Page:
An unlucky day for Silly. In the first place he was sea-sick. The use of the broad paddle in a small boat caused a good deal of shaking, and every stroke is attended with a sharp jerk forwards – secondly, he mistook a collection of weeds for dry land and jumped out into the water. This puzzled him immensely, and after he was recovered he sat for a long time gazing with a bewildered air upon the surface of the lake. Paid a visit in the afternoon to Sumnud Shah for the purpose of replenishing my exchequer, but found his shop better calculated to exhaust it. I’ll not go there again.

A Great Fire

August 26: There was a great fire in the town last night; three hundred houses have been destroyed. I went early to the scene of the disaster, which is on the left bank of the river adjoining the first bridge. The embers were still smouldering, and among the ruins the heat was intense, owing to the houses having been built almost entirely of wood, little but ashes and charred logs remained of them. Here and there a few hot bricks retained the semblance of a wall, but the destruction has been as complete as it is excessive.

Sonawar Bagh, a vast space somewhere between the Church and the Sonawar Bazaar was a major green space where the tourists would pitch tents during summer. This is a photograph from 1911.

The bridge has also suffered, the bank pier having been attacked by the flames, and half the railing on either side of the footway has been torn off and precipitated into the water. The latter injury was caused I imagine, by the rush of the crowd over it at the time of the fire. No lives lost I believe.

A Fort Visit

August 27: At six o’clock this morning a Jemindar or military officer made his appearance, sent by the Baboo, for the purpose of conducting me over the fort. A row of a mile down the river, and half a mile walk through the narrow rough crowded and stinking streets of the town brought us to the outworks, at the foot of the hill on which it is built. This hill is very steep and several hundred feet high, (I do not know the exact height, but I think it is between six and seven hundred feet) and the climb up it was fatiguing. From the top there is an extensive view, but the morning was misty and the greater part of the valley indiscernible. In front lies the town, intersected by the Jhelum; a great desert of mud-covered roofs presenting anything but the green carpet-like appearance described in books.

The first fortifications of the fort were constructed in 1590 by Emperor Akbar and by 1606, the construction of 4.75 km long, 10-meter high rampart wall known as Nagar Nagar Kalayee, was completed.

On the left long lines of poplars, enclosing the Moonshi Bagh and the various encamping grounds, with the Tukh-t-i-Suliman rising high above them. Behind, the Dul, spread out like a sheet of silver with the background of mountains, and many canals radiating and glistening in the sunlight.

Of the fort I have but little to say. From below, its position renders it imposing, but a nearer inspection dispels the illusion. Inside it there is a Hindoo temple, two or three tanks filled with green, slimy water, and some wretched hovels for the occupation of the garrison. The ramparts though high are weak and a few shells dropped within them would blow the whole place to pieces. The ordnance consists of four ancient brass guns; two of them about 9-pounders and the others 32-pounders, but I did not see a spot from which either of them could be safely fired; and even if there were bastions strong enough, I doubt if cannon could be depressed sufficiently to sweep the precipitous sides of the hill.

On my way back to the boat, I turned aside to visit the Jumma Musjid, or chief Mosque, a large quadrangular wooden building, the roof of which is supported by deodar columns of great height, each pillar being cut out of a single tree, but I cannot waste more time over it, the name recalls to my memory the magnificent Jumma Musjid of Delhi – but comparisons are odious. When parting with my attendant I felt uncertain whether or no he would be offended by the offer of a remuneration for his trouble, so I left him to ask for it, as natives usually do not scruple to request bucksheesh for the most trifling service, but either his orders or his dignity prevented him from soliciting it, and he went away unrewarded and I doubt not dissatisfied.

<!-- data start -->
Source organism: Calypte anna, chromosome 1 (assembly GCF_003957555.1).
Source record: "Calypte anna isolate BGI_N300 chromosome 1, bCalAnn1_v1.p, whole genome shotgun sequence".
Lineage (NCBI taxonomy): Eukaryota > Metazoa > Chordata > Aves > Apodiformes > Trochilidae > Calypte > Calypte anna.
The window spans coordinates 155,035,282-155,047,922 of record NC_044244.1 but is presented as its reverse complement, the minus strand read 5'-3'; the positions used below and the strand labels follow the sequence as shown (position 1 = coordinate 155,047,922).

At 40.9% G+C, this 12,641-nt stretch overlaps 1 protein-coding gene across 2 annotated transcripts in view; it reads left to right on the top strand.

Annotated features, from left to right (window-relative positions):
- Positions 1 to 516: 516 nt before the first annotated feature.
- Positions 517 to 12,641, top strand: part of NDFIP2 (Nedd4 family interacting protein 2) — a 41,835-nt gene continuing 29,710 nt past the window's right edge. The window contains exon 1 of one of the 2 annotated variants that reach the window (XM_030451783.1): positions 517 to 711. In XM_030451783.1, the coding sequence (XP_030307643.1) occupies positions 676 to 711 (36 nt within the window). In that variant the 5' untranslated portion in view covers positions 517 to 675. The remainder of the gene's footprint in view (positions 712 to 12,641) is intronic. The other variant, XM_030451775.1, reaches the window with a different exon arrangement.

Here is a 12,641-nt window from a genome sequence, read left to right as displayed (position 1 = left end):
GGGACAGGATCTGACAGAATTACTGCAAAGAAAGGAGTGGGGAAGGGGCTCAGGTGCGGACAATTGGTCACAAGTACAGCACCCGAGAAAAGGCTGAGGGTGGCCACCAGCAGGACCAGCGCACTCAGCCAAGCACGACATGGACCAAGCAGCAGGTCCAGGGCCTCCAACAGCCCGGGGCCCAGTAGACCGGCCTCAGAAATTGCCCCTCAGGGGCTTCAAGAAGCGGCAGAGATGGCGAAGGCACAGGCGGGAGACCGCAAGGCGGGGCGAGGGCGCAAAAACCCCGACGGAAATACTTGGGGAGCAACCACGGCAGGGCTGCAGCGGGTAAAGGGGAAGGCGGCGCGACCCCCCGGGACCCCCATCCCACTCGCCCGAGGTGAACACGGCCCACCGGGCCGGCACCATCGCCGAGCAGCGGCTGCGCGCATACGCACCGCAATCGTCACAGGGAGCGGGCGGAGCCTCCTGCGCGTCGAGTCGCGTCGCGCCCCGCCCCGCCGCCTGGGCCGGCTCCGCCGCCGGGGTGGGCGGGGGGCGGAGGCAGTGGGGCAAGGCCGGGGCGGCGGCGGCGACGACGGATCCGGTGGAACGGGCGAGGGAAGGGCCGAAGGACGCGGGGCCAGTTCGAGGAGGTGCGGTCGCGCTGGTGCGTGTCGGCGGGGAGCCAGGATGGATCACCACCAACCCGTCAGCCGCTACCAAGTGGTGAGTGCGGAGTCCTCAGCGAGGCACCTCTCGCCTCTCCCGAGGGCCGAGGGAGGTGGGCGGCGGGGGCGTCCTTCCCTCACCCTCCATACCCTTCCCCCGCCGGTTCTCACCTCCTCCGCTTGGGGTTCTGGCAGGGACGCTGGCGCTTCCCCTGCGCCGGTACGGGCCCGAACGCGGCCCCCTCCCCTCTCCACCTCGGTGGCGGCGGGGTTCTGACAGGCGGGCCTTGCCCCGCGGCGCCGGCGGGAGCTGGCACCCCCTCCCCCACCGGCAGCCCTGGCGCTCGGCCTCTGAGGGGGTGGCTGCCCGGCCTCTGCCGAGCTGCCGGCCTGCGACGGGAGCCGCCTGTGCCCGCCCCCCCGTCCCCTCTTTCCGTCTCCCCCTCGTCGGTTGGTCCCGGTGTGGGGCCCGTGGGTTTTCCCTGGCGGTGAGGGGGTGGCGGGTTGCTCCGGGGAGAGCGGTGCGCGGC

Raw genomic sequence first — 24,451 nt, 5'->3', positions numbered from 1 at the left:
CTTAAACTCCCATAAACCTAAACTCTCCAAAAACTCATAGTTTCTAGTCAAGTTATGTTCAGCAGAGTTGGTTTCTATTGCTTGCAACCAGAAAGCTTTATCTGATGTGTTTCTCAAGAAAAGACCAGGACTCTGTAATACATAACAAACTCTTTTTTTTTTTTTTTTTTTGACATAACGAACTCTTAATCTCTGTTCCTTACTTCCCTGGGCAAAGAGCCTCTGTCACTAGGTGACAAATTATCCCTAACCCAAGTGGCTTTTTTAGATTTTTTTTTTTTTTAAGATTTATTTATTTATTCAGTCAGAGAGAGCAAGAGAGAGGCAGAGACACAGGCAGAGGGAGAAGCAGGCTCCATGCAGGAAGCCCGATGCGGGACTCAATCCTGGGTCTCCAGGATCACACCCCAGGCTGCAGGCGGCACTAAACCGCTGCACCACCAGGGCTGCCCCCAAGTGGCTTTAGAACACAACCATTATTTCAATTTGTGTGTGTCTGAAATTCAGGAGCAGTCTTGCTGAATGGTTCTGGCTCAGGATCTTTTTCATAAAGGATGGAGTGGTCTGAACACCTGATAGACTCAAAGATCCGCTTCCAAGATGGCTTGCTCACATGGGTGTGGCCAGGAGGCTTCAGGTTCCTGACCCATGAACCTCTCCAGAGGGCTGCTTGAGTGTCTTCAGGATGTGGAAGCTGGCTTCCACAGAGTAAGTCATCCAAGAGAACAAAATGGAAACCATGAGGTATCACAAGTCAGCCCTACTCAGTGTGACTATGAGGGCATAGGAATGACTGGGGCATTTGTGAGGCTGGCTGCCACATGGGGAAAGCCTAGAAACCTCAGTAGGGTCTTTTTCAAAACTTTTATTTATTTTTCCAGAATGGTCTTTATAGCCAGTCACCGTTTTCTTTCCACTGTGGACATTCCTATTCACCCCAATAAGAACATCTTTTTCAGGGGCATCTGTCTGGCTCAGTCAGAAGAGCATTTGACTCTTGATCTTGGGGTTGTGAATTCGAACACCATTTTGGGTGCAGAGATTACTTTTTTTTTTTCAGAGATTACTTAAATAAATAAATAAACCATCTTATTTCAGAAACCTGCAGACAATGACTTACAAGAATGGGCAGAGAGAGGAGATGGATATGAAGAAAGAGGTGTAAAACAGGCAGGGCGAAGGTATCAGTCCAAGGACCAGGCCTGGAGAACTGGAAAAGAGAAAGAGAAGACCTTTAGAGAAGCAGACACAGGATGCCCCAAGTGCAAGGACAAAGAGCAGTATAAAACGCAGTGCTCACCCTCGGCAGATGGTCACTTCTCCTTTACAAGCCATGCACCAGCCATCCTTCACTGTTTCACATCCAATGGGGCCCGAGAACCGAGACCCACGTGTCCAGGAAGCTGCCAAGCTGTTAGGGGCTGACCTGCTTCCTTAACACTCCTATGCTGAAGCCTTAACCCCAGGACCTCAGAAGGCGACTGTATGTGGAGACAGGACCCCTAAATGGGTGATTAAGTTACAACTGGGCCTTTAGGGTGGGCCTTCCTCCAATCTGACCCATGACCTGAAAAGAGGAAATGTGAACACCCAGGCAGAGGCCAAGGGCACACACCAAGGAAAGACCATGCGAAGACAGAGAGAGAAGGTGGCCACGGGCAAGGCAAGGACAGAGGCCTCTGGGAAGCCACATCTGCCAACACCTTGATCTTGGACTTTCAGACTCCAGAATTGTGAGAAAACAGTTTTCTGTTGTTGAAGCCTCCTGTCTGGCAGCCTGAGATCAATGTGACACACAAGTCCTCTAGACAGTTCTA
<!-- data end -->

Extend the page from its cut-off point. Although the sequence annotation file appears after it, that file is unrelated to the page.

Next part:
An 1880 photograph showing the majestic Shankaracharya Temple in Srinagar.

After noon I went and selected a lot of papier maché articles, and gave monograms to be painted upon them. Their papier maché is fairly made, elaborately painted and moderate in price. At this shop they prepared some Ladâk tea for me, a most delicious beverage possessing a delicate flavour such as I have never before tasted in any tea. It was sweetened with a sort of sweet-meat in lieu of plain sugar.

Visiting Takht-e-Sulaiman

August 29: Went up to the Tukh-t-i-Suliman (Solomon’s Throne) before breakfast. It stands 1100 feet above the town, and the ascent is effected by means of un-hewn stones arranged in the form of a rough flight of steps built by the Gins, I should fancy for their own private use and without any consideration for the puny race of mankind that was destined to follow them. I am a tall man and gifted with a considerable length of understanding but the strides I was obliged to take – sometimes almost bounds – if calculated to improve my muscles, were certainly very trying to my wind. However, all things have an end, and so had that long flight of steps, and at the summit I had leisure to recover my breath and enjoy the magnificent view. I took care to have a clear day for this excursion, and the whole valley was seen stretched out like a map, and spreading far away to the feet of its stupendous mountain boundaries. The lakes like huge mirrors reflecting a dazzling radiance. The Jhelum twisting like a “gilded snake” and forming at the foot of the hill the original of the well-known shawl pattern; miles upon miles of bright and verdant fields, divided and marked out by the banks and hedges; clumps and groves of lofty trees diminished by distance to the appearance of mere dark green bushy excrescences; the poplar avenue looking like two long and paralleled lines drawn upon the ground; the fort and hill but a pigmy now; the city of sombre colour, with its houses closely huddled together and presenting an expanse of mud – unworthy stone for such a setting!